“We entered this year with no yields anywhere and stocks wildly overvalued versus their own metrics historically,” said Jeffrey Gundlach, CEO of DoubleLine, in an interview with CNBC on Wednesday.
“Bonds were just terrible. But not anymore.”
Not only are Treasury bonds now “potentially a profit maker,” with the long 30-year Treasury rate
pegged at 4.122% on Wednesday as of 3 p.m. Eastern, but Gundlach said DoubleLine’s internal model suggests the 10-year Treasury note
could be overvalued by about 200 basis points in yield.
“In other words, it could fall a couple of percent in yield, if there’s a recession next year,” he said, which he said DoubleLine’s model seems to predict. See more from the interview below:
DoubleLine has become well known for fixed-income investing, including a specialization in battered residential mortgage-backed securities in the wake of the 2007-’08 global financial crisis.
The DoubleLine Opportunistic Credit Fund
was down about 24% on a total-return basis this year, according to FactSet data. The iShares Core U.S. Aggregate Bond ETF
was down closer to 17%.
While Gundlach thinks Treasurys at recent yields could be “a pretty interesting way of maybe making some money,” he also said investors could consider adding risk in the “bombed-out credit market.”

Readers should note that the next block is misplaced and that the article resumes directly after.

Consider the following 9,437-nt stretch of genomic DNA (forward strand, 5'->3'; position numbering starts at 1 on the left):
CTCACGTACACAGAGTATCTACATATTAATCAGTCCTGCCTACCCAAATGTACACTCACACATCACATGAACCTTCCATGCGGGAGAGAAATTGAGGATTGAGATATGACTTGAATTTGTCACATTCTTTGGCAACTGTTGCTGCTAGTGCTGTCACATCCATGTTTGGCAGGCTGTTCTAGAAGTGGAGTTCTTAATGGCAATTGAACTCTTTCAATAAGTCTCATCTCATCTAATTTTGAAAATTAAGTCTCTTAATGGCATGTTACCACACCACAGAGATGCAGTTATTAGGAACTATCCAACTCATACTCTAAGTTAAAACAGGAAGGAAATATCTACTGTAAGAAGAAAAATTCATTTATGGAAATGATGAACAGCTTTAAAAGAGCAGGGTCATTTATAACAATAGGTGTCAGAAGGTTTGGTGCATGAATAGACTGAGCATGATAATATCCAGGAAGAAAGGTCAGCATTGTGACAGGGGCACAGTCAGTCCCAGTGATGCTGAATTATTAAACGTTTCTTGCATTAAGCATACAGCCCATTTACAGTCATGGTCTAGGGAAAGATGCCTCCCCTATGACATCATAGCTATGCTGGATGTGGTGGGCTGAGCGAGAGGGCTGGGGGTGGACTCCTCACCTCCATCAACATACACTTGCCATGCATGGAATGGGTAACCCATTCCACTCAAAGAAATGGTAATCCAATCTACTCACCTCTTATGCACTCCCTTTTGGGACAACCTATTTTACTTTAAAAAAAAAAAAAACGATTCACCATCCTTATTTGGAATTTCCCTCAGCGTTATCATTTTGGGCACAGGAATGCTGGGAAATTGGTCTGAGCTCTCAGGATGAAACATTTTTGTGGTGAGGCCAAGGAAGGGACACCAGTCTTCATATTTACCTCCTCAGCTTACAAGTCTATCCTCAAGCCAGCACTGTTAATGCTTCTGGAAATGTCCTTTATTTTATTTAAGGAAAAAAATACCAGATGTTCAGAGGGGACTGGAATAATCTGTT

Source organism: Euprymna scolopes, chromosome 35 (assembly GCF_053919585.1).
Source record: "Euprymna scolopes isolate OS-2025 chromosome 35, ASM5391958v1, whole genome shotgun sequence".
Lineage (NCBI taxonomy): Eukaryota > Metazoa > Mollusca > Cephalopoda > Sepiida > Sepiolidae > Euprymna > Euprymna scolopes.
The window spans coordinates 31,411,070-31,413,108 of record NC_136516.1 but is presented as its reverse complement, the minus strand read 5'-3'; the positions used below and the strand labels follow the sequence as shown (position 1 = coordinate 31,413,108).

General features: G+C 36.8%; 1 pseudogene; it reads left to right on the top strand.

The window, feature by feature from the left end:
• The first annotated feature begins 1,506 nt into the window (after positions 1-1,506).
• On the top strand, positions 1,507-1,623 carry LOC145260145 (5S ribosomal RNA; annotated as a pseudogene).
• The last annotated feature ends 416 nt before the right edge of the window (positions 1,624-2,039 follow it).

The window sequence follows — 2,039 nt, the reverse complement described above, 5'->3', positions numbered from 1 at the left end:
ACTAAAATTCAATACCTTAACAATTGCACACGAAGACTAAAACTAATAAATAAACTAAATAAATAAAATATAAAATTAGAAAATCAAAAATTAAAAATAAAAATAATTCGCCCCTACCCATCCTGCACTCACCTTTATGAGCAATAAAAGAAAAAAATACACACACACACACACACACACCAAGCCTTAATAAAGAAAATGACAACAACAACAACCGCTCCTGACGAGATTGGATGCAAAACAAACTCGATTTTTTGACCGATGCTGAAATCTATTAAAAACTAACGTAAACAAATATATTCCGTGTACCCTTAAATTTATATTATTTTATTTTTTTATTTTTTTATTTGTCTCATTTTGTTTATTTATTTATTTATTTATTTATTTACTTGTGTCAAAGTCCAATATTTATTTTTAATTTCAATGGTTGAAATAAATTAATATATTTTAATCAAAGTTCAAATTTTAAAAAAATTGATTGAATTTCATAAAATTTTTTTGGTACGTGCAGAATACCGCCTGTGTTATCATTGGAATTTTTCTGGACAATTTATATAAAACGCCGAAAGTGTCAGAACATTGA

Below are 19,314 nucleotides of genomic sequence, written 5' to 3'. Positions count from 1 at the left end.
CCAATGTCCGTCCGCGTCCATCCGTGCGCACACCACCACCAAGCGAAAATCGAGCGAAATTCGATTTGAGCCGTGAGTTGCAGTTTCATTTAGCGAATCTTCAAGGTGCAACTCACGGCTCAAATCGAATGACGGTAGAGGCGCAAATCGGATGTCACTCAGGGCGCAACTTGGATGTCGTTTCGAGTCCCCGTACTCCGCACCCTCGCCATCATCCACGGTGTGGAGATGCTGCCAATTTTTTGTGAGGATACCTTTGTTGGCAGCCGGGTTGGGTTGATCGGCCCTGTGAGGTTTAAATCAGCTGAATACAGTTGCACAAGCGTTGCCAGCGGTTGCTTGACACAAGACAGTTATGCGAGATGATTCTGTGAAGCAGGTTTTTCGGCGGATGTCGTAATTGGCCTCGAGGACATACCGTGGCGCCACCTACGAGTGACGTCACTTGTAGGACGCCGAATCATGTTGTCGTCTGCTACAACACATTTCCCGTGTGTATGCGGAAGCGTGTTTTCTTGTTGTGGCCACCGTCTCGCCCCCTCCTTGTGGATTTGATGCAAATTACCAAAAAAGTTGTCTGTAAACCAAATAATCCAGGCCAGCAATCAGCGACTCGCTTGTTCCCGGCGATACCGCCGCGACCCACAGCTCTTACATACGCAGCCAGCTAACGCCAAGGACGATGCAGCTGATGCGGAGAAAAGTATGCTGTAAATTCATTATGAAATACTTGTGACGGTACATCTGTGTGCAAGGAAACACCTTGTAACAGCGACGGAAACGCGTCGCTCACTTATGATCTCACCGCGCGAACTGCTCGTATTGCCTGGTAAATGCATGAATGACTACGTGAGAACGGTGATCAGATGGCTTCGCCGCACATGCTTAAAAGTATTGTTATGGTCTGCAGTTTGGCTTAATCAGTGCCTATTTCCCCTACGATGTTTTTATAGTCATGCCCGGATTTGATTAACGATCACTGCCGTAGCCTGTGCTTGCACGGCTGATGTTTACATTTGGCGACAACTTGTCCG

Specifically, he pointed to government guaranteed mortgage bonds, high-yield “junk bonds” and asset-backed securities as attractive areas, including when the Single B and BBB credit rating categories can mean yields of 12%.
Unlike Treasurys, however, Gundlach cautioned that to “take those yields you’ve got to take risks,” potentially including corporate or consumer defaults and overall volatility that could mean “bumps along the road,” particularly if the U.S. slides into a recession.
Still, he sees Treasurys offering 4% yields, plus meatier spreads on credit bonds, as a combination that can kick off a roughly 8% return with a “natural hedge.”
“If the credit does badly, the Treasurys will do well. And if the Treasurys just hang out, credit will probably have a pretty good year next year,” he said. “It’s far more attractive than stocks.”
The Dow Jones Industrial Average
fell 1.6% Wednesday after the Federal Reserve fired off a fourth straight rate increase of 75 basis points, but signaled that it is also too early to consider a central bank “pivot” away from tighter credit conditions. The S&P 500 index
tumbled 2.5% and the Nasdaq Composite Index
shed 3.4%, according to FactSet.